Let’s examine the cost of conducting HF evaluations in the grand scheme of things. Let’s say a medical device manufacturer doesn’t do HF evaluations, thereby “saving” the project $100,000—for what it’s worth I believe that if an organization is concerned about saving $100,000, there are better ways to achieve this, for example reducing the amount of material used to manufacture a product. The device design and development team then prepares its regulatory submission. The FDA responds that the required Human Factors activities are conducted inappropriately or even not at all, requiring the manufacturer to do additional analyses or further usability testing, delaying product approval and market launch. An unsuccessful FDA submission is not only frustrating but also exceedingly expensive. During this time, you cannot sell your product, potentially resulting in investors losing confidence and stock prices dropping. All because spending $100,000 on HF evaluations was not deemed critical enough to be funded appropriately. More importantly, customers aren’t taking delivery of their devices as promised to administer the necessary care to patients — a life-changing or even life-saving device is now unavailable to them.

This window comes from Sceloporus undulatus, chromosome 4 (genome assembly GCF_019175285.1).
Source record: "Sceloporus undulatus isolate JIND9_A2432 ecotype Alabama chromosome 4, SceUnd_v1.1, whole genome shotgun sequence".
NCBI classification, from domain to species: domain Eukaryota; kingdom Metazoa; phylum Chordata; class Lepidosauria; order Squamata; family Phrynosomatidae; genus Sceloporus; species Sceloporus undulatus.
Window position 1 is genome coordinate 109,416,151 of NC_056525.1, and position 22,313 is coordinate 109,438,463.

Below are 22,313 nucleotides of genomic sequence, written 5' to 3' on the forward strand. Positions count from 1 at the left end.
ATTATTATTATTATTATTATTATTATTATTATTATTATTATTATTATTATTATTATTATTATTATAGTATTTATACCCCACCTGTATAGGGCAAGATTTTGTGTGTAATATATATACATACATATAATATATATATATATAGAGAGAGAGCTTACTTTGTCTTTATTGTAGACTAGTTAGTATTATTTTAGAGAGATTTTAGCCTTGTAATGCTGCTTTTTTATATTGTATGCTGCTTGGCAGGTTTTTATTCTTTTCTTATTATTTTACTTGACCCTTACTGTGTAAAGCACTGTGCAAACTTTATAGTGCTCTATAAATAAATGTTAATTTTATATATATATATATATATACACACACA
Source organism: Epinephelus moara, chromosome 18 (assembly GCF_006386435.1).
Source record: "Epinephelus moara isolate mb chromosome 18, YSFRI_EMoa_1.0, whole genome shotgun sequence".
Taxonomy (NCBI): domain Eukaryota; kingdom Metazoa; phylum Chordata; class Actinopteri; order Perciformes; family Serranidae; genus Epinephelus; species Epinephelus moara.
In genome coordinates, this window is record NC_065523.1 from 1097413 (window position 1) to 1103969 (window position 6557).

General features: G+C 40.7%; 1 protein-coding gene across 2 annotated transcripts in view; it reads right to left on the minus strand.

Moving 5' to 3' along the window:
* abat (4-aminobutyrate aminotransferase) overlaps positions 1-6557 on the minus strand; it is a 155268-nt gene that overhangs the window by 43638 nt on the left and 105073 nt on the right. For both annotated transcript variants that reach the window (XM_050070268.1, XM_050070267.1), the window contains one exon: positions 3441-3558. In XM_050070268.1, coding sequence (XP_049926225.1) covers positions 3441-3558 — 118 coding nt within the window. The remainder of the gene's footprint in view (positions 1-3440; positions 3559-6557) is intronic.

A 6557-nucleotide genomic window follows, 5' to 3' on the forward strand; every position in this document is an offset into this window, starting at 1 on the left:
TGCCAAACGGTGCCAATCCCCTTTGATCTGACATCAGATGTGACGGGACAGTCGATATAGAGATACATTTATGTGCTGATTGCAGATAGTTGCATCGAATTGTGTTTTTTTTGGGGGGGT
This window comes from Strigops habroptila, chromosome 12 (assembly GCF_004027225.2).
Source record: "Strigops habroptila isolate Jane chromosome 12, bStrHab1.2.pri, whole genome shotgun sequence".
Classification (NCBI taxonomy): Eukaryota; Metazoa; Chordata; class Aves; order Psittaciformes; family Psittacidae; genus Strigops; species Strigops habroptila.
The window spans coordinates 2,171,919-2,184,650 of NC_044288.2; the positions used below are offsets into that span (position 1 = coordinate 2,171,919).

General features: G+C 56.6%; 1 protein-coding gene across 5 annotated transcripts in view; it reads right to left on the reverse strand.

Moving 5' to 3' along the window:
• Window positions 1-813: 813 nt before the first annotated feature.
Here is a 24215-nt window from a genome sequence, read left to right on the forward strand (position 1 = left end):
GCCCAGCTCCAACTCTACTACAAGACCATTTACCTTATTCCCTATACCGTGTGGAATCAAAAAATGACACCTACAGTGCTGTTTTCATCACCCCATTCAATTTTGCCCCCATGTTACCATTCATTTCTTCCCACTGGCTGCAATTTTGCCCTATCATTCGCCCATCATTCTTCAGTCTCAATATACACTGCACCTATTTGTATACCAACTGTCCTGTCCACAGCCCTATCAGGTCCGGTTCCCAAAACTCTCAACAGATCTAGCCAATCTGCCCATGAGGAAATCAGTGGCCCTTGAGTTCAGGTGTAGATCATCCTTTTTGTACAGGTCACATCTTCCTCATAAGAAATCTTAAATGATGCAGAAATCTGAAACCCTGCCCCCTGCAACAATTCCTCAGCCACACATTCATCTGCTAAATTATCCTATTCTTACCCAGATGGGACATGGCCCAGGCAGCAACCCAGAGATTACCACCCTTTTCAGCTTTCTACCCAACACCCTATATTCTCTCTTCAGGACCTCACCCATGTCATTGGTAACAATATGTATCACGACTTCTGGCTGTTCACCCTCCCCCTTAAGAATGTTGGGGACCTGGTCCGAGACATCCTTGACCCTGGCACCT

2) Delayed timelines